Education and open dialogue are important strategies in protecting children from harm. (Contributed)

Teach your kids to protect themselves from abuse

Two weeks ago The Spotlight published a story about a child sex offender who was living within his parole conditions, in close proximity to John Allison Elementary School.

Almost immediately after publication, the man was removed from Princeton by Correction Services Canada. It’s possible the swift response was, in part, out of concern for the offender’s safety. To characterize the citizenry’s general reaction to the original article as ‘concerned’ would be a major understatement.

Related: Child sex offender relocated from Princeton after newspaper reveals his proximity to school

People feel safer now that he’s gone.

However, that doesn’t mean there are no other child sex offenders living in Princeton – caught, convicted, paroled or otherwise.

Related: Elderly Princeton man pleads guilty in child sex abuse case

The majority of these offences are never reported to police.

There is enough data though, to form a fairly accurate offender profile. Here it is – it could be anyone.

In many cases a child knows the abuser. That means a victim’s parents will likely know the person as well.

You cannot protect your children from exploitation by digging out the names of all the known sex offenders in your town or city, and making sure they never cross paths.

That’s like planning to protect your children from drowning by identifying all the known lakes, rivers and unfenced backyard pools in your vicinity, and telling them not to go there.

You save your children by teaching them how to swim, and then you stand back and be vigilant, like a lifeguard.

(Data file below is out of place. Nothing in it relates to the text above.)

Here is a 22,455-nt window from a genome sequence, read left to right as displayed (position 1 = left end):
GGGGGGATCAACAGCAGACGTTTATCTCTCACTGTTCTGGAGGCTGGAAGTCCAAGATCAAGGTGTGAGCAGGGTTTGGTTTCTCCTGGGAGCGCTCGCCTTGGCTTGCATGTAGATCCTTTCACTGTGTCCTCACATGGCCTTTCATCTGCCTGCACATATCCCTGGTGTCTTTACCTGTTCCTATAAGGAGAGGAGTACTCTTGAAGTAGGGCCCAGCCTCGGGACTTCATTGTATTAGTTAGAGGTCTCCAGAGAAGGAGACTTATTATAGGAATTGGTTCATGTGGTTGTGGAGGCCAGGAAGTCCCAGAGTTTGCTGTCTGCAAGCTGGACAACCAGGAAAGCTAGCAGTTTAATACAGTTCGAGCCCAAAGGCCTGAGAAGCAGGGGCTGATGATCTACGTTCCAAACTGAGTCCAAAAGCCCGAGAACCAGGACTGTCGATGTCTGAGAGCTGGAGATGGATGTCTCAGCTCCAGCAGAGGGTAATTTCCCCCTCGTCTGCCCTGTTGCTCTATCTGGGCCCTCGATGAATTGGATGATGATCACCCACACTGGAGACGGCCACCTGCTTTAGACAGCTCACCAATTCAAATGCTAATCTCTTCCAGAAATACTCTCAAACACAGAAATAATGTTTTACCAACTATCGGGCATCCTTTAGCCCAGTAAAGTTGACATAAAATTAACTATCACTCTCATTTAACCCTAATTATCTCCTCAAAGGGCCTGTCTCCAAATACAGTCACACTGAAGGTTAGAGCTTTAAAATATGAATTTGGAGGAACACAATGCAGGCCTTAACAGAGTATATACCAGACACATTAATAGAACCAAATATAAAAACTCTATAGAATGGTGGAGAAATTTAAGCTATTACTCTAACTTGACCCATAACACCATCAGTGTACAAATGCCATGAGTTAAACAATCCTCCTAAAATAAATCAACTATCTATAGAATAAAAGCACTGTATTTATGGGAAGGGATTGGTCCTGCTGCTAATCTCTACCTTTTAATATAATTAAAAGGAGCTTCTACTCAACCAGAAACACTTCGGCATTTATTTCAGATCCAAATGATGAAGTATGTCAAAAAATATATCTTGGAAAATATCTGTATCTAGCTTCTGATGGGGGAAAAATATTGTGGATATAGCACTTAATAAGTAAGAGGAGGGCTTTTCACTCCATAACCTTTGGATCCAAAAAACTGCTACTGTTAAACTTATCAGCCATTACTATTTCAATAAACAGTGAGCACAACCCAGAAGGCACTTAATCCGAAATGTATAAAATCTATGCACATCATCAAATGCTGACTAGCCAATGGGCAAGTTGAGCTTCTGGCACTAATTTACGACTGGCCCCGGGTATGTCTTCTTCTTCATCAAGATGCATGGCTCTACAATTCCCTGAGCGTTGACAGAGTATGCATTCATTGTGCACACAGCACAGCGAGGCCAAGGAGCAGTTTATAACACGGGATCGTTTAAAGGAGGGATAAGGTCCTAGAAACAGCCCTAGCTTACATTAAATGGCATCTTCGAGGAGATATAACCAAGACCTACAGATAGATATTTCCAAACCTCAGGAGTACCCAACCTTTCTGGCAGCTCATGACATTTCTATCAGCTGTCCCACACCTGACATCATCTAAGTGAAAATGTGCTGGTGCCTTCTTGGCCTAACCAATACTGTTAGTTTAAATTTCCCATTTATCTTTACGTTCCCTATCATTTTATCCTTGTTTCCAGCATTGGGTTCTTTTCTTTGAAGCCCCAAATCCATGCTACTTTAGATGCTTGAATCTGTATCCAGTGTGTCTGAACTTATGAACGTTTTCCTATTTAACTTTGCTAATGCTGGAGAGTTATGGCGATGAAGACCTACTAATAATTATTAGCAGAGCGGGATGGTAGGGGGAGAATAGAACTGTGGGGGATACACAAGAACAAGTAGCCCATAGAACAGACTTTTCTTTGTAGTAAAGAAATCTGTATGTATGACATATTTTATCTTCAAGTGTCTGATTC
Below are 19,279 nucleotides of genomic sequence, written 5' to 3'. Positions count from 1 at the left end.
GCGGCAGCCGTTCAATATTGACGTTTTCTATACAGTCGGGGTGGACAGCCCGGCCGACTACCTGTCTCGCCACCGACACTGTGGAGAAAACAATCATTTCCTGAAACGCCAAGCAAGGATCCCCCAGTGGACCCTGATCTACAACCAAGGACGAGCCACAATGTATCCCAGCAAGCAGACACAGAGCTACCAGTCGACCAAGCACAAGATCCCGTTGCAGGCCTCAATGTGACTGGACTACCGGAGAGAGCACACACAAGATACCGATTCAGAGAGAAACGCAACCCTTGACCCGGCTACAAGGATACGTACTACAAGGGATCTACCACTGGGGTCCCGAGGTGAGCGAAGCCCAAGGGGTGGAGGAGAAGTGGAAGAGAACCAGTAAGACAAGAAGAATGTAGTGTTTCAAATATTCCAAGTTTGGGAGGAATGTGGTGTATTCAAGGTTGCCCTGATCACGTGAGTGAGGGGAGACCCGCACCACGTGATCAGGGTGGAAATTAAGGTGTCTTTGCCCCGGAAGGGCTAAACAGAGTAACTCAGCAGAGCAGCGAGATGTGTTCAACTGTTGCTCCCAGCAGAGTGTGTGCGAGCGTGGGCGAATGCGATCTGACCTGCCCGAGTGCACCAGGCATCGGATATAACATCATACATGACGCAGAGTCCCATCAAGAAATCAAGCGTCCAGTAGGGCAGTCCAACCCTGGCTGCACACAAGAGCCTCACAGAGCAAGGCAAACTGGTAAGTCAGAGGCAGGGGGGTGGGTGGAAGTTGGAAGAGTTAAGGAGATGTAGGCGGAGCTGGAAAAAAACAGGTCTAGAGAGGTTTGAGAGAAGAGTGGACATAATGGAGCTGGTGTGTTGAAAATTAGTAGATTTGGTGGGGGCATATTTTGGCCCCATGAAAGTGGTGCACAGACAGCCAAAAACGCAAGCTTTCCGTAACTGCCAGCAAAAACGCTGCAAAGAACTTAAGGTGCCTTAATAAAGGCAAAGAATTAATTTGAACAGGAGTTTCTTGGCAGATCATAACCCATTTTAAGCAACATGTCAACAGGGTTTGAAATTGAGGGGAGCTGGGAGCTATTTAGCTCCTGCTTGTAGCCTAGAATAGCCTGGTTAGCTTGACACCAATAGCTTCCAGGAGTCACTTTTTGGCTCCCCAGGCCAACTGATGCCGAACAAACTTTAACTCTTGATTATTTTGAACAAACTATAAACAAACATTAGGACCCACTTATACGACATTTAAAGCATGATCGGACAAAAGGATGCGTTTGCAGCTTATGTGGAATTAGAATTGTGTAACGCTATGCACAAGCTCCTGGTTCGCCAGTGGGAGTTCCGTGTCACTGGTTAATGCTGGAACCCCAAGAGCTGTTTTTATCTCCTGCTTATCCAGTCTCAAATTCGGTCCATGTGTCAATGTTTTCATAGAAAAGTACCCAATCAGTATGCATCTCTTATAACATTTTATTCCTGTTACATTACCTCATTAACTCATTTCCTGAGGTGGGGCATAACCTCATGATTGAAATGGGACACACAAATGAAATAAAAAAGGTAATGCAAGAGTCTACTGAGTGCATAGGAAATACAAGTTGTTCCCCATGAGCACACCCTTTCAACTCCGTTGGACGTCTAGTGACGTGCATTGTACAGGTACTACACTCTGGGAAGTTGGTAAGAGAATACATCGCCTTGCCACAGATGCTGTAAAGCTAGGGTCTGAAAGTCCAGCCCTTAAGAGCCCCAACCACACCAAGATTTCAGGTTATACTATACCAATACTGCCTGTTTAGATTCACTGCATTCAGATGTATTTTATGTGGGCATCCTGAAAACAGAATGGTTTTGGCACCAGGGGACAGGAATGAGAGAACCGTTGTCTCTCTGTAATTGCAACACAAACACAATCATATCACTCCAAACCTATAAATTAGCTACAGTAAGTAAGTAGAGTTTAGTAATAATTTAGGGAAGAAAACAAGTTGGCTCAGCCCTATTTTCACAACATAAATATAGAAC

The strategies for protecting a child are available to everyone.

These suggestions are not cribbed from a parenting advice book, or study paper.

This is just a mom talking:

• Explain to your child that his body belongs to him, and him alone. No one is allowed to touch it, if he doesn’t want it touched.

• Teach about uncomfortableness. Uncomfortable is the human early warning system. Your child needs to know that when she thinks something is wrong, it probably is, and she should trust and act on that instinct.

• When your child has a question about sex, answer it. Be matter-of-fact, and provide as much information as he or she wants to receive.

• Promise your child that she can come to you with any problem or story, and you will always be open and supportive. Repeat often and follow through.

• Recognize the signs of grooming. As kids wander from the family bubble they come into the care of other adults, through school, sports, church and other activities. Watch for what can best be described as “colouring outside the lines.” Is your child receiving gifts from a neighbour, or being offered extra coaching, or opportunities to spend time alone with a mentor? These are situations that could well be harmless, and even enriching. But they bear watching.

All of the above can be accomplished while never starting a conversation with the scary words: “There are bad people out there who want to hurt you.”

It’s a big ocean. Teach them to swim, and be the lifeguard.

There are resources available to help children who are being sexually abused, and survivors of child sex assault. In Princeton, the RCMP operate a Victims Services Program. Contact: 250-293-6095. Princeton Family Services Society provides counselling services to women who have experienced sexual assault, relationship violence or childhood abuse. Contact 250-295-3126 or the crisis line: 250-273-7867. The Crisis Intervention and Suicide Prevention Centre of B.C. operates www.youthinbc.com, where children can chat with an online crisis responder, daily, from noon to 1 a.m.

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